‘Lockdown mentality’

“We are concerned that the rhetoric from some in government risks instilling a lockdown mentality when in actual fact the proposed measures are far short of that,” said Tony Danker, director-general of the Confederation of British Industry.

He added, with reference to the government’s work from home advisory: “Some economic activity is displaced to local areas, but it also leaves our town and city centres under real strain for retailers and hospitality. WFH in practice meaningfully restricts trade for some businesses and impacts mental health too.”

Federal Reserve hawks

Sterling’s year low against the dollar comes as the US Federal Reserve’s open market committee (FOMC) meets on Wednesday to decide on policy.

Having dropped the “transitory” inflation theme, the Fed now appears to be on a more hawkish setting and some are expecting the central bank to speed up the pace of tapering its asset purchases so that interest rates can begin to be raised sooner.

“We expect GBP/USD downside risks to be larger, and when combined with a USD-positive outcome of Wednesday’s FOMC meeting, we could see cable trade within the $1.30-1.31 range by the end of the week,” said Francesco Pesole, FX strategist at ING.

UK economic malaise

Jane Foley, senior FX strategist at Rabobank, also suggests sterling’s weakness was already deep set given the evidence of slowing UK growth in recent months from PMI surveys and retail sales data, and that further restrictive measures will underpin the malaise.

“The data heighten concerns about the momentum of the UK economic recovery, particularly in light of the new restrictions,” Foley said.

She added: “In our view, sterling’s performance in recent months is suggestive of a broader malaise among GBP investors which can likely be explained by concerns over headwinds to UK growth and a lack of reassurances about the post-Brexit UK economic outlook.”

Read more: UK unemployment rate falls by 0.9% to 4.2%

Markets in this article

1.25561 USD
-0.00477 -0.380%

Related topics

Rate this article

The difference between trading assets and CFDs
The main difference between CFD trading and trading assets, such as commodities and stocks, is that you don’t own the underlying asset when you trade on a CFD.
You can still benefit if the market moves in your favour, or make a loss if it moves against you. However, with traditional trading you enter a contract to exchange the legal ownership of the individual shares or the commodities for money, and you own this until you sell it again.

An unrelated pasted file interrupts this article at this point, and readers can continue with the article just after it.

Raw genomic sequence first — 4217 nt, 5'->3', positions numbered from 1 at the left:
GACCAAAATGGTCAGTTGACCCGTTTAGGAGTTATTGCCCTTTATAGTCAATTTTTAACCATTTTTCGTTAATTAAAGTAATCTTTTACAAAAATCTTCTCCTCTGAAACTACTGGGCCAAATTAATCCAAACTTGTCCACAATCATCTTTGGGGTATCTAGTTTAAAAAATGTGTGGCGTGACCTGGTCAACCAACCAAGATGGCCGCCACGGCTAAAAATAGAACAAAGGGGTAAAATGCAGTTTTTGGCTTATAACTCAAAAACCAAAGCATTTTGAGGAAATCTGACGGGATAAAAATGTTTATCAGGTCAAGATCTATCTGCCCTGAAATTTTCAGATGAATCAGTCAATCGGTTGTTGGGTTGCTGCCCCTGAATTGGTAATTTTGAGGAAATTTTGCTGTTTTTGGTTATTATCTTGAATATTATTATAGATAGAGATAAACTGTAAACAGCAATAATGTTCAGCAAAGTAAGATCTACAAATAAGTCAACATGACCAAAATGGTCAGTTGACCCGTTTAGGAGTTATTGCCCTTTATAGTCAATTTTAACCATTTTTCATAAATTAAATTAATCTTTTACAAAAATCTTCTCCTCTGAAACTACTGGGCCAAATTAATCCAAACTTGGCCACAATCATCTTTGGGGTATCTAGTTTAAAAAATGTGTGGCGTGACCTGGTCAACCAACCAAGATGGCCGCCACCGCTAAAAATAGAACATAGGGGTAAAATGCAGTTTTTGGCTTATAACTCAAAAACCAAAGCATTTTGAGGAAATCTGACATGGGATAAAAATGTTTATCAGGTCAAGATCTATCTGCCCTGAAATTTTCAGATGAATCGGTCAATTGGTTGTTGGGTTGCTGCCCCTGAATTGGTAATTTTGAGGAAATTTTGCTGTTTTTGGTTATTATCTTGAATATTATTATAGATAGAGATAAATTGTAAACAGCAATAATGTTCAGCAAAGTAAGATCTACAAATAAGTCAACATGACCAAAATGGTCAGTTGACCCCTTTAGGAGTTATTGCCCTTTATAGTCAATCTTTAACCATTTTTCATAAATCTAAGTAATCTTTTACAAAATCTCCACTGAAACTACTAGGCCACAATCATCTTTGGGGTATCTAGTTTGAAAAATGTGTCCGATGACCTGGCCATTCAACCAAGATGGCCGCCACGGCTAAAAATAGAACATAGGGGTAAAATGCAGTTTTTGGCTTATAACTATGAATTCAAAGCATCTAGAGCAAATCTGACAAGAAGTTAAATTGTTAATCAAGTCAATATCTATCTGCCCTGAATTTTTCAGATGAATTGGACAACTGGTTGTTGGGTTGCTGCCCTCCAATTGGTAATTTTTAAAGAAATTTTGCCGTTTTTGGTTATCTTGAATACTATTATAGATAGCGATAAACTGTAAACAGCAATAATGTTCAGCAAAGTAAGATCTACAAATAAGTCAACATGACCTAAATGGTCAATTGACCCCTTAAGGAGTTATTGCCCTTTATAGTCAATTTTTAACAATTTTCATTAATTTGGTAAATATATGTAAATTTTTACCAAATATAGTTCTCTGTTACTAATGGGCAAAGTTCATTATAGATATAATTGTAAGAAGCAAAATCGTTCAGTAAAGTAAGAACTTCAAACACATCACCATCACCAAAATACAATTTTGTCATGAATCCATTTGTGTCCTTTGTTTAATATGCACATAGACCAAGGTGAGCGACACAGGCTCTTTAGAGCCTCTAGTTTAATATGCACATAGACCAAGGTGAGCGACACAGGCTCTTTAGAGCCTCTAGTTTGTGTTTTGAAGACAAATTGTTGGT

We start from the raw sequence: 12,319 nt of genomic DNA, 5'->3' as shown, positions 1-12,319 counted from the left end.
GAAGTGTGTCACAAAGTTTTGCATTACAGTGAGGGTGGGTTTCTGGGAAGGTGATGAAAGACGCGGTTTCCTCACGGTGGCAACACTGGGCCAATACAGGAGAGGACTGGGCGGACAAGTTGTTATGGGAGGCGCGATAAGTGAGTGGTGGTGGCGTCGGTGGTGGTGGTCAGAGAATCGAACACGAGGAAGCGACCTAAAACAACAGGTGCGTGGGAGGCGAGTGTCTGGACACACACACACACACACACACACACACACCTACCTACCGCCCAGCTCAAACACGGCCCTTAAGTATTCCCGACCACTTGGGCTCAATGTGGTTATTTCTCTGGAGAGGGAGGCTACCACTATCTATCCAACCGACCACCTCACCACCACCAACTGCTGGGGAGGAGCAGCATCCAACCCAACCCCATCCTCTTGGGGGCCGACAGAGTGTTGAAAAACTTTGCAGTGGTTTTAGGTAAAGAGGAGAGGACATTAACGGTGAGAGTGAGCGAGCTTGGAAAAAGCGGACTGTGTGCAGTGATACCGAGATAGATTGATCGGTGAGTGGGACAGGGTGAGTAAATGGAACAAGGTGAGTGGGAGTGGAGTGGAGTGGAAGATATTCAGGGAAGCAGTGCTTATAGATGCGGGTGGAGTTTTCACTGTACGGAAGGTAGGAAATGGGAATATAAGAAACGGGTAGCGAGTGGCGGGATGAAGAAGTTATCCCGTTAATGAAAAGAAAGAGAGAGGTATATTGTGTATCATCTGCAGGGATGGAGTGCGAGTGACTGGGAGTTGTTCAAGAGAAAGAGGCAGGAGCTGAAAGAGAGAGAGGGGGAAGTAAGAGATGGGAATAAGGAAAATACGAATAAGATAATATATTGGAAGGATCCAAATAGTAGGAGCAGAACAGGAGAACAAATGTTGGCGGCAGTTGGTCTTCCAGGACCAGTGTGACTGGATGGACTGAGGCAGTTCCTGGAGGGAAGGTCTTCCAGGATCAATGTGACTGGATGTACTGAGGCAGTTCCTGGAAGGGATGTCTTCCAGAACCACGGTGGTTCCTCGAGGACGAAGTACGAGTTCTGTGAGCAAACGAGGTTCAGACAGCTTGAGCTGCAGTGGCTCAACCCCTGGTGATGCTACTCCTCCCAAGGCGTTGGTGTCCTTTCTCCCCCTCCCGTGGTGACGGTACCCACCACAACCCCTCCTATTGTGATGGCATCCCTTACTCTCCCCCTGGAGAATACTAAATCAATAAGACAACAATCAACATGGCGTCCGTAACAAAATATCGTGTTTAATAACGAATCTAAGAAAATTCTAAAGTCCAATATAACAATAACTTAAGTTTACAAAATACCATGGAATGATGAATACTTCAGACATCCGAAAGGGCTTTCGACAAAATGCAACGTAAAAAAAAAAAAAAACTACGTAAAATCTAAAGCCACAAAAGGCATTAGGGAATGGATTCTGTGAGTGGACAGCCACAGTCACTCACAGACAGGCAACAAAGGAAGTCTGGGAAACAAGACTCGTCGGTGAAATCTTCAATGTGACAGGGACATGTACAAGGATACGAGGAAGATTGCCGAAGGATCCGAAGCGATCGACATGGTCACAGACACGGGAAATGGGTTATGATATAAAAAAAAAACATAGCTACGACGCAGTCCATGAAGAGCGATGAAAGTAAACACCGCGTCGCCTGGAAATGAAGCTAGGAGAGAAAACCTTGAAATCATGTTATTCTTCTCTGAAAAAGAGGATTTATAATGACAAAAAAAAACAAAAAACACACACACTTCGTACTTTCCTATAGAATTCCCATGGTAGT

CFDs are leveraged products, which means that you only need to deposit a percentage of the full value of the CFD trade in order to open a position. But with traditional trading, you buy the assets for the full amount. In the UK, there is no stamp duty on CFD trading, but there is when you buy stocks, for example.
CFDs attract overnight costs to hold the trades (unless you use 1-1 leverage), which makes them more suited to short-term trading opportunities. Stocks and commodities are more normally bought and held for longer. You might also pay a broker commission or fees when buying and selling assets direct and you’d need somewhere to store them safely.
Capital Com is an execution-only service provider. The material provided on this website is for information purposes only and should not be understood as an investment advice. Any opinion that may be provided on this page does not constitute a recommendation by Capital Com or its agents. We do not make any representations or warranty on the accuracy or completeness of the information that is provided on this page. If you rely on the information on this page then you do so entirely on your own risk.

Still looking for a broker you can trust?

Join the 570.000+ traders worldwide that chose to trade with

1. Create & verify your account 2. Make your first deposit 3. You’re all set. Start trading